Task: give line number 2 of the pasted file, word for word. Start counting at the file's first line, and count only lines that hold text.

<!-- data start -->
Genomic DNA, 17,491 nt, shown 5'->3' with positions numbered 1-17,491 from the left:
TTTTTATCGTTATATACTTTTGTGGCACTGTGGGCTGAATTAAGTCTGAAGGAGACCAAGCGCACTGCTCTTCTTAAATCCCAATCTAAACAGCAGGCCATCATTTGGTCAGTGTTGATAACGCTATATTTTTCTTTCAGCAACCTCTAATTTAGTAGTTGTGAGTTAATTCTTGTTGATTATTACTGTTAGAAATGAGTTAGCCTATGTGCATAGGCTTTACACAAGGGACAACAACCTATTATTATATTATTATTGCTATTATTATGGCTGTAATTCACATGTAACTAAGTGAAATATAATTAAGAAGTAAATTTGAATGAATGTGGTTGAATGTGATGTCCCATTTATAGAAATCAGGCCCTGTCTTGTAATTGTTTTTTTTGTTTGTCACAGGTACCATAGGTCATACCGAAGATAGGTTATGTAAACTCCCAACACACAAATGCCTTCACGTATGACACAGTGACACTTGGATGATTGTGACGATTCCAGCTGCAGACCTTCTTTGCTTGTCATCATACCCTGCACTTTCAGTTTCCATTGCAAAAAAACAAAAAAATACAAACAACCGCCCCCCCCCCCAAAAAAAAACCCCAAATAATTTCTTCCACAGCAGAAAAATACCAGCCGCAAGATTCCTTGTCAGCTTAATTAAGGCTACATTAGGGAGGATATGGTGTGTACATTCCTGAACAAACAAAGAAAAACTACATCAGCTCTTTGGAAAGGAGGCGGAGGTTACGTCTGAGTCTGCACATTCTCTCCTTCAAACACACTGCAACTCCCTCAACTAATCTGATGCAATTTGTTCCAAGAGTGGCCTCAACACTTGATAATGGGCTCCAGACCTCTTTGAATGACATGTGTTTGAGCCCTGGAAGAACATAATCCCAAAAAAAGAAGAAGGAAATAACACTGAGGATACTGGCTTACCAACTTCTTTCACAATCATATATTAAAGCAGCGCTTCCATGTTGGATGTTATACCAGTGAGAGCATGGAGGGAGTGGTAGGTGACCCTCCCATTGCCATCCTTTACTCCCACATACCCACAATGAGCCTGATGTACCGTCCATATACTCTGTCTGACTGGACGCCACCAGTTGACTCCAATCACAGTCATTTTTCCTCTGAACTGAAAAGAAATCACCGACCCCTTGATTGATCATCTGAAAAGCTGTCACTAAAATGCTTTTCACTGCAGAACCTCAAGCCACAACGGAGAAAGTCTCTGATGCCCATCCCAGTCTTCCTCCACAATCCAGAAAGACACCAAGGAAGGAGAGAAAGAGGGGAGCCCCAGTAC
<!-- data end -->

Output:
TTTTTATCGTTATATACTTTTGTGGCACTGTGGGCTGAATTAAGTCTGAAGGAGACCAAGCGCACTGCTCTTCTTAAATCCCAATCTAAACAGCAGGCCATCATTTGGTCAGTGTTGATAACGCTATATTTTTCTTTCAGCAACCTCTAATTTAGTAGTTGTGAGTTAATTCTTGTTGATTATTACTGTTAGAAATGAGTTAGCCTATGTGCATAGGCTTTACACAAGGGACAACAACCTATTATTATATTATTATTGCTATTATTATGGCTGTAATTCACATGTAACTAAGTGAAATATAATTAAGAAGTAAATTTGAATGAATGTGGTTGAATGTGATGTCCCATTTATAGAAATCAGGCCCTGTCTTGTAATTGTTTTTTTTGTTTGTCACAGGTACCATAGGTCATACCGAAGATAGGTTATGTAAACTCCCAACACACAAATGCCTTCACGTATGACACAGTGACACTTGGATGATTGTGACGATTCCAGCTGCAGACCTTCTTTGCTTGTCATCATACCCTGCACTTTCAGTTTCCATTGCAAAAAAACAAAAAAATACAAACAACCGCCCCCCCCCCCAAAAAAAAACCCCAAATAATTTCTTCCACAGCAGAAAAATACCAGCCGCAAGATTCCTTGTCAGCTTAATTAAGGCTACATTAGGGAGGATATGGTGTGTACATTCCTGAACAAACAAAGAAAAACTACATCAGCTCTTTGGAAAGGAGGCGGAGGTTACGTCTGAGTCTGCACATTCTCTCCTTCAAACACACTGCAACTCCCTCAACTAATCTGATGCAATTTGTTCCAAGAGTGGCCTCAACACTTGATAATGGGCTCCAGACCTCTTTGAATGACATGTGTTTGAGCCCTGGAAGAACATAATCCCAAAAAAAGAAGAAGGAAATAACACTGAGGATACTGGCTTACCAACTTCTTTCACAATCATATATTAAAGCAGCGCTTCCATGTTGGATGTTATACCAGTGAGAGCATGGAGGGAGTGGTAGGTGACCCTCCCATTGCCATCCTTTACTCCCACATACCCACAATGAGCCTGATGTACCGTCCATATACTCTGTCTGACTGGACGCCACCAGTTGACTCCAATCACAGTCATTTTTCCTCTGAACTGAAAAGAAATCACCGACCCCTTGATTGATCATCTGAAAAGCTGTCACTAAAATGCTTTTCACTGCAGAACCTCAAGCCACAACGGAGAAAGTCTCTGATGCCCATCCCAGTCTTCCTCCACAATCCAGAAAGACACCAAGGAAGGAGAGAAAGAGGGGAGCCCCAGTAC